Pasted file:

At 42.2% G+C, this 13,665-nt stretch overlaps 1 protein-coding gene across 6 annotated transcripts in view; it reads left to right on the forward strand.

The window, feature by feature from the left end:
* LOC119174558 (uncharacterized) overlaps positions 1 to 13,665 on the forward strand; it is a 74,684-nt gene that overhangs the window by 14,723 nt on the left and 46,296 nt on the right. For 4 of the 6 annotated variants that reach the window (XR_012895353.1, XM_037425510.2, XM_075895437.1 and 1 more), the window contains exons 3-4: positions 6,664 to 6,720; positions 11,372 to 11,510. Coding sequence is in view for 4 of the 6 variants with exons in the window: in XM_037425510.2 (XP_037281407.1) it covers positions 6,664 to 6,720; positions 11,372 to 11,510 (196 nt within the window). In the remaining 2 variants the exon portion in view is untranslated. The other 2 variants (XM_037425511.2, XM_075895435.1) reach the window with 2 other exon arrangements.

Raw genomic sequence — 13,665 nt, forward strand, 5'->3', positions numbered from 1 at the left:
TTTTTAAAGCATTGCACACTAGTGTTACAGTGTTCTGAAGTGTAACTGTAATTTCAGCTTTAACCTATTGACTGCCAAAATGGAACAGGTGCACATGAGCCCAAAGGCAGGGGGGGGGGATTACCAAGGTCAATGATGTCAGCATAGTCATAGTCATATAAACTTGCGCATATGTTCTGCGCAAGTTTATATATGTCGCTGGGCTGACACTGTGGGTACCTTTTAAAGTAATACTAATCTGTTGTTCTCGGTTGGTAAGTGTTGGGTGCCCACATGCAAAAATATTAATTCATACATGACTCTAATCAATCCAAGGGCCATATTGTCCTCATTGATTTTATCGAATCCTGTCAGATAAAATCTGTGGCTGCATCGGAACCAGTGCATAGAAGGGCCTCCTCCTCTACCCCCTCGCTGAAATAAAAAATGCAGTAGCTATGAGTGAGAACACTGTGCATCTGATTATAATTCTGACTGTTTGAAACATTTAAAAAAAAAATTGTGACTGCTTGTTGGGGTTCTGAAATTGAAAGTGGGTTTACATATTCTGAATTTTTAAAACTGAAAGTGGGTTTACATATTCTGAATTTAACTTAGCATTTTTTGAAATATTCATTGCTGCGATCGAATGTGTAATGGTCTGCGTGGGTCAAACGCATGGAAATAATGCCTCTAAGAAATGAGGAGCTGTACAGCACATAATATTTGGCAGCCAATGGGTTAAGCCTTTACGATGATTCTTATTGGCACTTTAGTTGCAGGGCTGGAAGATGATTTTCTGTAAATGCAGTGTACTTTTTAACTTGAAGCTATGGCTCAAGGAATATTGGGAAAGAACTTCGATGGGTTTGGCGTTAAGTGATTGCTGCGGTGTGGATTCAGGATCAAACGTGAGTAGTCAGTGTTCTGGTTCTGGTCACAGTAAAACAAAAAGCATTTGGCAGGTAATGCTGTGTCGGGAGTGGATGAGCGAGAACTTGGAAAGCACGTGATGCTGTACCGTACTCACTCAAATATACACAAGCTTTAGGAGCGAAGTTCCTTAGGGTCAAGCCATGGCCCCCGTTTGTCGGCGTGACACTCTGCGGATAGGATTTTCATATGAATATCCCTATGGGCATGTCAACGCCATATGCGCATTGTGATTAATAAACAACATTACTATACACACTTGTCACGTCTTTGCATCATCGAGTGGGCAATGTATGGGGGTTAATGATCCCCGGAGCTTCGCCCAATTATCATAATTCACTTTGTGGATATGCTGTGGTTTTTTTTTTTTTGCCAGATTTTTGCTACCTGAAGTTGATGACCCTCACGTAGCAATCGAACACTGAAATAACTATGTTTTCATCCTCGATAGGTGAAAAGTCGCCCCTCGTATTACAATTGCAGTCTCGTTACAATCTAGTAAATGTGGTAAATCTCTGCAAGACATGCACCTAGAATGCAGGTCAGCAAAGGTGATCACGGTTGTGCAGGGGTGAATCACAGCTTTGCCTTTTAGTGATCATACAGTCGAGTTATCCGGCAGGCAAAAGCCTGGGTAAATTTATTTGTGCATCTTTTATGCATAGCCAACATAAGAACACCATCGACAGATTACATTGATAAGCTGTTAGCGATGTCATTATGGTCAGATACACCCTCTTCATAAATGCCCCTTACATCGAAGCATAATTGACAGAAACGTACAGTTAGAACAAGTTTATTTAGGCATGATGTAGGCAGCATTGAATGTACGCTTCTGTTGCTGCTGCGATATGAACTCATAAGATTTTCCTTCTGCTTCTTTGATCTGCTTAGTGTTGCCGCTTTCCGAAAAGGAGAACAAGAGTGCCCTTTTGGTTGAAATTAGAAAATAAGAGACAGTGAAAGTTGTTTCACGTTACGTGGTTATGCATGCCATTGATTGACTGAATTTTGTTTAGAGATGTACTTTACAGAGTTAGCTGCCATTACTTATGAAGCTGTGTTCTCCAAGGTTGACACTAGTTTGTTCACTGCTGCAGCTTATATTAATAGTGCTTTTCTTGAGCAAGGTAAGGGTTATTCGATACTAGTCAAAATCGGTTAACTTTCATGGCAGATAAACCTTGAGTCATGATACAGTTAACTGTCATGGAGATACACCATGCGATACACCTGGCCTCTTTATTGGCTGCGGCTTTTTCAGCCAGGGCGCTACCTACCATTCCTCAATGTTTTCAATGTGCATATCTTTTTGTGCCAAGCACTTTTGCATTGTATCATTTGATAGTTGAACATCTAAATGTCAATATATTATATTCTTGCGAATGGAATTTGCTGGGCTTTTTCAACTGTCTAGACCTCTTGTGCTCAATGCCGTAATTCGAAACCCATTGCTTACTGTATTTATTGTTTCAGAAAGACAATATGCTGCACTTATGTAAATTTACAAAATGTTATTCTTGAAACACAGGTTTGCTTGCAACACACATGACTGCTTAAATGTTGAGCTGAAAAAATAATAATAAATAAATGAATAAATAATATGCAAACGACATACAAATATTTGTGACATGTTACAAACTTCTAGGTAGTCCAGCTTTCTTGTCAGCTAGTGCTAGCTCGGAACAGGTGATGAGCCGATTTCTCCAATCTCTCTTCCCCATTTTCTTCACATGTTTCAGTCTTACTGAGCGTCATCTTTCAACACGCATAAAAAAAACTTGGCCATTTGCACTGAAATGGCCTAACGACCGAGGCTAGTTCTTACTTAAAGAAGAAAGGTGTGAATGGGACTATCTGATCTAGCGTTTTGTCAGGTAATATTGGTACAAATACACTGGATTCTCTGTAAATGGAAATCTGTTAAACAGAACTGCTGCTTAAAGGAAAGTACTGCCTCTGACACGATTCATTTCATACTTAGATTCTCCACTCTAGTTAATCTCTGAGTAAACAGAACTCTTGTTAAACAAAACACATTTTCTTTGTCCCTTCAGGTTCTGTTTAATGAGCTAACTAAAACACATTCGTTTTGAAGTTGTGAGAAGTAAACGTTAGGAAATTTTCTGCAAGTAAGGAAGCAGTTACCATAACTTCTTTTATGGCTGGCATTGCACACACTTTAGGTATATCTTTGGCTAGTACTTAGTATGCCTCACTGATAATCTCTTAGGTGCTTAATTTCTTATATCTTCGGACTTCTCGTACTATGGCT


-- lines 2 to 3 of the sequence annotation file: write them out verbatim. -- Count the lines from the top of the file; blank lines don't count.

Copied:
The window, feature by feature from the left end:
* LOC119174558 (uncharacterized) overlaps positions 1 to 13,665 on the forward strand; it is a 74,684-nt gene that overhangs the window by 14,723 nt on the left and 46,296 nt on the right. For 4 of the 6 annotated variants that reach the window (XR_012895353.1, XM_037425510.2, XM_075895437.1 and 1 more), the window contains exons 3-4: positions 6,664 to 6,720; positions 11,372 to 11,510. Coding sequence is in view for 4 of the 6 variants with exons in the window: in XM_037425510.2 (XP_037281407.1) it covers positions 6,664 to 6,720; positions 11,372 to 11,510 (196 nt within the window). In the remaining 2 variants the exon portion in view is untranslated. The other 2 variants (XM_037425511.2, XM_075895435.1) reach the window with 2 other exon arrangements.